>>Community Game Brief
You can’t just toss around words like “experimental” and “subtle” and not follow through. Especially in indie games, where a mini-renaissance of truly experimental, subtle, and artistic games is currently taking place. The Passage comes to mind, a game where you walk right for five minutes – it doesn’t get much more subtle than that, yet the events that take place over those five minutes are poignant and powerful. Patterns of Light preys on the indie gamer looking for the next Passage, with a sales pitch that’s no less than a flat-out lie.
The developer, Charles Berube, calls Patterns of Light a “rather experimental game” with an “abstract retelling of a vaguely familiar story”. The goal of the game is to hit buttons as they appear on the screen, completing a set of them within the time limit. It can only be assumed that a “vaguely familiar” story would take shape over the game’s 100 levels, making the painfully repetitive gameplay engaging. But 40 levels in, there’d been nothing but an odd Fischer Price-looking character on screen, fading into the distance. If his goal was to evoke fading memories of childhood, then perhaps he succeeded. More likely though, he’s simply using some freely-available art assets and tossing some random nonsense on the screen so he can tell you that there’s a “subtle plot”.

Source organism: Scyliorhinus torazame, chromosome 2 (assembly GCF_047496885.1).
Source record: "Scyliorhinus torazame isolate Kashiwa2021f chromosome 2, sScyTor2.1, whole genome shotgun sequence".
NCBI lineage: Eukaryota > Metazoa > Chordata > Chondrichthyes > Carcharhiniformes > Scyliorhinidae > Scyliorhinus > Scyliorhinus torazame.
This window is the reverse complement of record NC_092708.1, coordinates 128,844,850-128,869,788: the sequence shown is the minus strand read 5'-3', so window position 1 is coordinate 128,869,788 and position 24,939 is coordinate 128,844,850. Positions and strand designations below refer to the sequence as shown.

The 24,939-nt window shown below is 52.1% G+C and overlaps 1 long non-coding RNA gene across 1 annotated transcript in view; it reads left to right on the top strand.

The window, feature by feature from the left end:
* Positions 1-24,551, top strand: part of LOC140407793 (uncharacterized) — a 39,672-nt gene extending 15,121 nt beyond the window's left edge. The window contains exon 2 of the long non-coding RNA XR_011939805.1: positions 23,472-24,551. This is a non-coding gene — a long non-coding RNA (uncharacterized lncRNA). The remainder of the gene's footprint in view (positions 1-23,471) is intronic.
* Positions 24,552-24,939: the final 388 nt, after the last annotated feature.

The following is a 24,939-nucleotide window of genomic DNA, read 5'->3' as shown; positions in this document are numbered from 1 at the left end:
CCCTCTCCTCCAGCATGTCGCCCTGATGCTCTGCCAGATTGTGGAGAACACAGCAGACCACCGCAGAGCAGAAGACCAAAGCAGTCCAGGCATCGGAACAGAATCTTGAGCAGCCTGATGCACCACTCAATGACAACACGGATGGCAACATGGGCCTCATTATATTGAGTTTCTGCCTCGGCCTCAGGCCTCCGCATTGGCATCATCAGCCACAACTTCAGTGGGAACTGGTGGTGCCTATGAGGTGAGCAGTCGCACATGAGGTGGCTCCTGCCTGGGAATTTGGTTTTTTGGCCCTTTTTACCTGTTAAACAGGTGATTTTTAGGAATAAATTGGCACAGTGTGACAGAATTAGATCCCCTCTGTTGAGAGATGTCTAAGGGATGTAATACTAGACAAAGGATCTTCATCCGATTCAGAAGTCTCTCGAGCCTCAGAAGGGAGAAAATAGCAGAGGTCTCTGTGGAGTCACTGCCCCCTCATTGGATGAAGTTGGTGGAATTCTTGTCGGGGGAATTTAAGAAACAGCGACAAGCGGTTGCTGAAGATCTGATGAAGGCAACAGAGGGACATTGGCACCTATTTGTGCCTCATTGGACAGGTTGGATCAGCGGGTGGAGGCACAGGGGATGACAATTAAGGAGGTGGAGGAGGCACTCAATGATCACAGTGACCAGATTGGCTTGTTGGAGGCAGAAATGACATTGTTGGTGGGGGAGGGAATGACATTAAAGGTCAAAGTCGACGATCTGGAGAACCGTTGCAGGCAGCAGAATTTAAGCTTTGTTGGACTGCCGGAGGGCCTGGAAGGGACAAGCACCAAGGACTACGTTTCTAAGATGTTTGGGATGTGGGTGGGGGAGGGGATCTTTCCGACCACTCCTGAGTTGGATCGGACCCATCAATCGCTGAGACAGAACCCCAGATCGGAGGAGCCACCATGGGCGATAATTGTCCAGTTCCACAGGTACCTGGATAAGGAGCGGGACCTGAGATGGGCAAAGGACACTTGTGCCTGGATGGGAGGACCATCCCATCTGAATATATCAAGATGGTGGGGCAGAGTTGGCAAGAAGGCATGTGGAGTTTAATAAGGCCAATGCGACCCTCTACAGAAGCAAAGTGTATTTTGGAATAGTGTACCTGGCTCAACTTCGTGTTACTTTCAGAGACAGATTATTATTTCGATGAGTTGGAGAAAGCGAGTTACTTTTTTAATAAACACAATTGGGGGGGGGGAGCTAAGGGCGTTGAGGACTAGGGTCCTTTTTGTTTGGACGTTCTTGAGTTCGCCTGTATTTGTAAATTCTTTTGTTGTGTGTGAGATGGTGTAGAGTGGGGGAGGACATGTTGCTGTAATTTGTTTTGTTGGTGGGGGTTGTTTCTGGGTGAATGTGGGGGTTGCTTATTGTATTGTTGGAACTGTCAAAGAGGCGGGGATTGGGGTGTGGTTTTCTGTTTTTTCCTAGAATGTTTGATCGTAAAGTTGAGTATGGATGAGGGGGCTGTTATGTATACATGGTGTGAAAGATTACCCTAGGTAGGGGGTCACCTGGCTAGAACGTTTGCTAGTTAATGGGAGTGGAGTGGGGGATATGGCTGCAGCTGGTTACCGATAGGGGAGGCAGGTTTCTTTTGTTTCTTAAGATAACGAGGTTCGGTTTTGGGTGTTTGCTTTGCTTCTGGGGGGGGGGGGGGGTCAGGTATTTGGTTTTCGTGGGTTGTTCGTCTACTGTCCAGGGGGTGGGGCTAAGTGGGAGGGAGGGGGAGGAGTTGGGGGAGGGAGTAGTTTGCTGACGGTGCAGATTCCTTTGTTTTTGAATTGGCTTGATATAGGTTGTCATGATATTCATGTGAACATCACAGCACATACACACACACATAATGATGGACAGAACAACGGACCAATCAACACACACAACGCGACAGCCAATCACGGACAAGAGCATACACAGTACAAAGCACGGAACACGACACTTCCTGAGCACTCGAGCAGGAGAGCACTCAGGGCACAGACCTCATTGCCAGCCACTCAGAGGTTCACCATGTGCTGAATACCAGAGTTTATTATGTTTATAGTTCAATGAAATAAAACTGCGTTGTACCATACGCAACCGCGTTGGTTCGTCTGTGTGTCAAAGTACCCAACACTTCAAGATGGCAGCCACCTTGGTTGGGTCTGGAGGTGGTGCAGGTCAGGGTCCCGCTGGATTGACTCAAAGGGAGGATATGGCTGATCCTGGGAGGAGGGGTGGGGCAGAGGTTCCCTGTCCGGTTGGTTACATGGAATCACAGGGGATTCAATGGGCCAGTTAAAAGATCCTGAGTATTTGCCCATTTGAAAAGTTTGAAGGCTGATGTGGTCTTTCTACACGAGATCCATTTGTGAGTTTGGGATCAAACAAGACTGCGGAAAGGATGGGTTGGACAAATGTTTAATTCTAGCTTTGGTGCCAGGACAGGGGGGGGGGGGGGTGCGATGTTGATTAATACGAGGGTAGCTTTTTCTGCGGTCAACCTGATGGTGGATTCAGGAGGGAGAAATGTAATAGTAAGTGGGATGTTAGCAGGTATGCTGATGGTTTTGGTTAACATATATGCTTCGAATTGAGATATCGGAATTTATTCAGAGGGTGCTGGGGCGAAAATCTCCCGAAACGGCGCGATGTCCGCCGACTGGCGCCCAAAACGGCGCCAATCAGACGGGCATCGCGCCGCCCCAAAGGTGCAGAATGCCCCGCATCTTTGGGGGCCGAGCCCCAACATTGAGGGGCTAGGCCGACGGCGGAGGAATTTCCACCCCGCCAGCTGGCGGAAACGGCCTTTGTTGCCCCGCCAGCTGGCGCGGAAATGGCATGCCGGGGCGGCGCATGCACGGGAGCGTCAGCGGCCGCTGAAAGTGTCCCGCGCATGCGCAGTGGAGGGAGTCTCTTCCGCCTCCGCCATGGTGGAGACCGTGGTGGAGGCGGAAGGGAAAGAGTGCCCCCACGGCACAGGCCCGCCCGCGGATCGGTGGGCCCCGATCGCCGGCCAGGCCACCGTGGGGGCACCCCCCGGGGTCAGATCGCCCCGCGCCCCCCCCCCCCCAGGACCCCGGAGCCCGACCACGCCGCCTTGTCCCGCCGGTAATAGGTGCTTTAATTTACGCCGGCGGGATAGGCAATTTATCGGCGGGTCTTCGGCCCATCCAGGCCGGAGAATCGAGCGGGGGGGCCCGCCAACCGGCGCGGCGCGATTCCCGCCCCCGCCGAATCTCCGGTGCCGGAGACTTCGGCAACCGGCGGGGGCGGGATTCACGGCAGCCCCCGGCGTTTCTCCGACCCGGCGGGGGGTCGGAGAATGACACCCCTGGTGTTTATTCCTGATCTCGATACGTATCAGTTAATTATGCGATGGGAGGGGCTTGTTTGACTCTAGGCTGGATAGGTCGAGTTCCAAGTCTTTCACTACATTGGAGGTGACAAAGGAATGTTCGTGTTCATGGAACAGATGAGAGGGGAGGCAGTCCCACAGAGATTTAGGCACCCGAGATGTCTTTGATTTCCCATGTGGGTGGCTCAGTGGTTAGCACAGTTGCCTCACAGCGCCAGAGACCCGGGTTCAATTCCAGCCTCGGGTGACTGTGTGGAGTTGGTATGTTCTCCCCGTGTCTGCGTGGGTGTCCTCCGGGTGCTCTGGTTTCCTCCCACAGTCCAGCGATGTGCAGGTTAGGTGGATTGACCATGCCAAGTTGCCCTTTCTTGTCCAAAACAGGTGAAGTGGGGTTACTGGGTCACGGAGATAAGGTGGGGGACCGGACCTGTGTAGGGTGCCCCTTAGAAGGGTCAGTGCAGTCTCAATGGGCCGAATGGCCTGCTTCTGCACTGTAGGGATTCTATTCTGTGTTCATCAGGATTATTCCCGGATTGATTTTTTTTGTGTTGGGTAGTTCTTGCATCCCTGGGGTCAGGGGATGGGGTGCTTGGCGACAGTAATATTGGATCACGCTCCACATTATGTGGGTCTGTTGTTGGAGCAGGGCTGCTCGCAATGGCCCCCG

It’s almost like some kind of sick joke. While playing Patterns of Light, level after level, searching for some meaning, you’re subjecting yourself to an endless quick-time event – a tired mechanic reserved for overwrought cinematics in big-budget blockbusters like God of War and Resident Evil. Charles Berube has made you his bitch, following his on-screen commands like a mindless zombie while he laughs all the way to the bank.